Saturday, January 29, 2005

Weighing the Anchor (Mike)

The day we left Dry Tortugas, the captain thought that we should gain some hands-on experience with a very important event in any voyage, the weighing of the anchor. Before modern luxuries such as electric anchor winches, called windlasses, with which the Bounty was thankfully equipped, the crew spent hours using the capstan to raise the anchor by hand. Because we had put out nine shots of chair (9 shots x 90 feet per shot = 810 feet), the captain had used the windlass to haul up all but 2 shots (180 feet).

First, I’ll make a note on the capstan. On the Bounty, the capstan is a meeting place, a classroom, and a warm hearth in addition to being a winch. At the beginning and end of every watch, the entire watch would gather and take a roll call at the capstan before handing the deck over to the next watch and being stood down. Every time the captain needed to address the crew, he would call “Hands to the capstan.” In the afternoons, when the captain and mates would teach us various aspects of seamanship, they would use the capstan as a desk. During long, cold night watches, idle hands would jockey for a position around the base of the capstan where hot air from the engine room was vented. Above the round vent grate, which rises about 18 inches above the deck, the capstan is a narrow cylinder, about a foot in diameter. Around this cylinder are vertical wooden strips tapered to give the entire cylinder an hourglass shape. At the base of this narrow section are four flaps, which fall down into a track and pass over ridges designed to keep the capstan from moving backwards while under tension. At the top of the tapered cylinder is a broad circular section with square holes around its diameter. It is topped in a smooth wooden surface a bit above chest height.

To raise the anchor, a large block (piece of wood housing pulleys) is attached to the chain, which enters the ship on the port bow, and another is fastened to the port deck beside the capstan. A very thick line is then fastened to the block on the chain and runs between the blocks, almost the entire length of the port deck, six times. Then, it is wrapped around the tapered part of the capstan four times so that the tension in the rope provides enough friction to keep it from slipping. After the capstan, the line goes off to starboard, where it is neatly coiled.

The day we left Dry Tortugas, we had an early capstan meeting to weigh the anchor. After the captain explained what was going to happen, we paired off and grabbed capstan bars. When the command was given, we all inserted our bars into the square holes and started walking. Pushing the bar was not difficult, but it was a very long and monotonous process. While, with all the mechanical advantage afforded to us by the capstan and tackle system, we only had to push each bar with about 18 lbs. of force, every trip around the capstan brought only 6 more inches of chain onto the deck. Can you tell I’m a physics major? With 180 feet to be brought up, 60 feet at a time, that translates to a lot of continuous walking. With each lap around punctuated only by hopping over the two ends of the rope coming off the capstan, we tried to occupy ourselves by talking, singing sea chanties, and telling jokes. While Rose, my capstan buddy, didn’t really appreciate my sense of humor, Lindsey liked one joke so much that she tried to use it later for wakeups. Though she didn’t quite get it right the next morning, I doubt it mattered to her yawning, half-asleep audience.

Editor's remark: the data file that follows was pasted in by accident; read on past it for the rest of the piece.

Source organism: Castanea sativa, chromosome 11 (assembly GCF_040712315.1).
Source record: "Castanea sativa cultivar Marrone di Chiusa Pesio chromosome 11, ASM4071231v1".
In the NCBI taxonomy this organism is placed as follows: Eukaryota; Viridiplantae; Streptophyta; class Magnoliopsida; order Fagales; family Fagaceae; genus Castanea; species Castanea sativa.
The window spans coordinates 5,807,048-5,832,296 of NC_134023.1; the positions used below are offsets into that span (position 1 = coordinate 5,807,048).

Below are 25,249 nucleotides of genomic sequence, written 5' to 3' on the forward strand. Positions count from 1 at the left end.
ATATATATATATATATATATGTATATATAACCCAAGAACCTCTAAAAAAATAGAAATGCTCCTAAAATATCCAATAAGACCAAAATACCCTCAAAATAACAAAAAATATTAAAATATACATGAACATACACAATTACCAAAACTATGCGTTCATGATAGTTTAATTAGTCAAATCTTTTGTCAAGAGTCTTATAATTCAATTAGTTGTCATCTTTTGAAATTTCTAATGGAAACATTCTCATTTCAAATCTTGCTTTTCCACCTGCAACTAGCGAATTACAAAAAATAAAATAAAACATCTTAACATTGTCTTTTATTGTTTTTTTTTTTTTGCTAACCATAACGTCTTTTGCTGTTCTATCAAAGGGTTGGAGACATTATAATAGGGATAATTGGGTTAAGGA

Once the two tackle blocks had been drawn together, the chain was fastened at the bow and the block was detached from the chain. Working together, we played out the lines snaking back and forth between the blocks and pulled the forward block back up to the bow, where it was reattached to the chain. Then we returned to the capstan. As time went on, we became hotter in the rising morning sun, hungrier, and less talkative. Finally, as the tackles were being drawn together for the third time, Andy announced from the bow that they could see the anchor leaving the water. We redoubled our efforts, pushing intensely then surging ahead as link after link was drawn over the bow. After three hours of marching nowhere, the anchor was up and ready to be fastened and we hurried below decks, eager to enjoy our long-awaited and well-deserved lunch.
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posted by Mike

p.s. How is recovery coming along? I had one done that Carly says she sent off and another one that was almost completed but never sent.